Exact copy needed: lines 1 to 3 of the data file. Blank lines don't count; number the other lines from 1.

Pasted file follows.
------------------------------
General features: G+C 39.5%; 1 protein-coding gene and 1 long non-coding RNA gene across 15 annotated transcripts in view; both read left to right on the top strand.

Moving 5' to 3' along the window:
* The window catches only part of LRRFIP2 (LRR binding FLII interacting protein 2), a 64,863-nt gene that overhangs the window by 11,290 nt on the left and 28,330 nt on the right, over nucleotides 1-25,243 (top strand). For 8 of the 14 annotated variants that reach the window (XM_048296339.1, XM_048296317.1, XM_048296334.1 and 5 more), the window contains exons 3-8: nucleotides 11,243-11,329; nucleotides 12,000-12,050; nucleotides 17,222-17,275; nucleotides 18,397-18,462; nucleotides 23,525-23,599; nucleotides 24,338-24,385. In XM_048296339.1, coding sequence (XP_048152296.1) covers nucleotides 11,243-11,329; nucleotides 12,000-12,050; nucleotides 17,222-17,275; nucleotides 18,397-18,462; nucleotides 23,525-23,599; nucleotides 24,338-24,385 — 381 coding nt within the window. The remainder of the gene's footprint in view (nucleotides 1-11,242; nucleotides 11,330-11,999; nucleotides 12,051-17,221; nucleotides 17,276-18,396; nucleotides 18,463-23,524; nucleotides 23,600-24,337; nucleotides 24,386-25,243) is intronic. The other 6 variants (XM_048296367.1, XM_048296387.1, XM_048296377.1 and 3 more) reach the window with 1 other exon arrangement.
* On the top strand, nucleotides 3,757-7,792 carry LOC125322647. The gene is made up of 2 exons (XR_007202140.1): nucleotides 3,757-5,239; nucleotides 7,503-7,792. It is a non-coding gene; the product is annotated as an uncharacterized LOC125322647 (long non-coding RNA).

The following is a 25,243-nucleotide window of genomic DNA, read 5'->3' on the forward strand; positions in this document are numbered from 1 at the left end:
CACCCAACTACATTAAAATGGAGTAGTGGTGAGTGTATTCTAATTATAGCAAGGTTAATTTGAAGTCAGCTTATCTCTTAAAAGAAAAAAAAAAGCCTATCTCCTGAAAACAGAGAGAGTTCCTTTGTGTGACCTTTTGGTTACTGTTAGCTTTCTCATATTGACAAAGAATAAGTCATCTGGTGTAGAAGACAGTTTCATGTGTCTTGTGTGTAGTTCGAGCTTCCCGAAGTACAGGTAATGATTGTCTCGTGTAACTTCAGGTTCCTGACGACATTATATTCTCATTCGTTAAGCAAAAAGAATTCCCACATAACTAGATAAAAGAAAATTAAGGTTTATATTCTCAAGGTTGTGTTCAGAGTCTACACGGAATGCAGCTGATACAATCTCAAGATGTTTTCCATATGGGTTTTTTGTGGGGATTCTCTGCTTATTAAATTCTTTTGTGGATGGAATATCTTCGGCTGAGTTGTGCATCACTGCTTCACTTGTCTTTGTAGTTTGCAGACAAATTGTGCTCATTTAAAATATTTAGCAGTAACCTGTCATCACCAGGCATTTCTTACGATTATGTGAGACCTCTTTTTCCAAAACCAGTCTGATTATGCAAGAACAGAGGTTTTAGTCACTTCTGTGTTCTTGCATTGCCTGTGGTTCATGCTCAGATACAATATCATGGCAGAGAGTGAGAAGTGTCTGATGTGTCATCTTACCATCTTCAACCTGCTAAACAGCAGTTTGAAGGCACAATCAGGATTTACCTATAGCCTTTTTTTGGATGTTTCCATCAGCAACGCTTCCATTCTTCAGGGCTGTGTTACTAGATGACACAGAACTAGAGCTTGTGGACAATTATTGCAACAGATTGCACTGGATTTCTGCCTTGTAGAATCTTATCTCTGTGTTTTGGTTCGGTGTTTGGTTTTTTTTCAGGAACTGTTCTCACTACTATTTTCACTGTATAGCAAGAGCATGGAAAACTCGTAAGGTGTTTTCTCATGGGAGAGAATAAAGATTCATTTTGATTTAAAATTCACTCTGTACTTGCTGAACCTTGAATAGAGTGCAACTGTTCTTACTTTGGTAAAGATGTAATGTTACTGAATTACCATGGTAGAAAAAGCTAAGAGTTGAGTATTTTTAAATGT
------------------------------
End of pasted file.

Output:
General features: G+C 39.5%; 1 protein-coding gene and 1 long non-coding RNA gene across 15 annotated transcripts in view; both read left to right on the top strand.

Moving 5' to 3' along the window:
* The window catches only part of LRRFIP2 (LRR binding FLII interacting protein 2), a 64,863-nt gene that overhangs the window by 11,290 nt on the left and 28,330 nt on the right, over nucleotides 1-25,243 (top strand). For 8 of the 14 annotated variants that reach the window (XM_048296339.1, XM_048296317.1, XM_048296334.1 and 5 more), the window contains exons 3-8: nucleotides 11,243-11,329; nucleotides 12,000-12,050; nucleotides 17,222-17,275; nucleotides 18,397-18,462; nucleotides 23,525-23,599; nucleotides 24,338-24,385. In XM_048296339.1, coding sequence (XP_048152296.1) covers nucleotides 11,243-11,329; nucleotides 12,000-12,050; nucleotides 17,222-17,275; nucleotides 18,397-18,462; nucleotides 23,525-23,599; nucleotides 24,338-24,385 — 381 coding nt within the window. The remainder of the gene's footprint in view (nucleotides 1-11,242; nucleotides 11,330-11,999; nucleotides 12,051-17,221; nucleotides 17,276-18,396; nucleotides 18,463-23,524; nucleotides 23,600-24,337; nucleotides 24,386-25,243) is intronic. The other 6 variants (XM_048296367.1, XM_048296387.1, XM_048296377.1 and 3 more) reach the window with 1 other exon arrangement.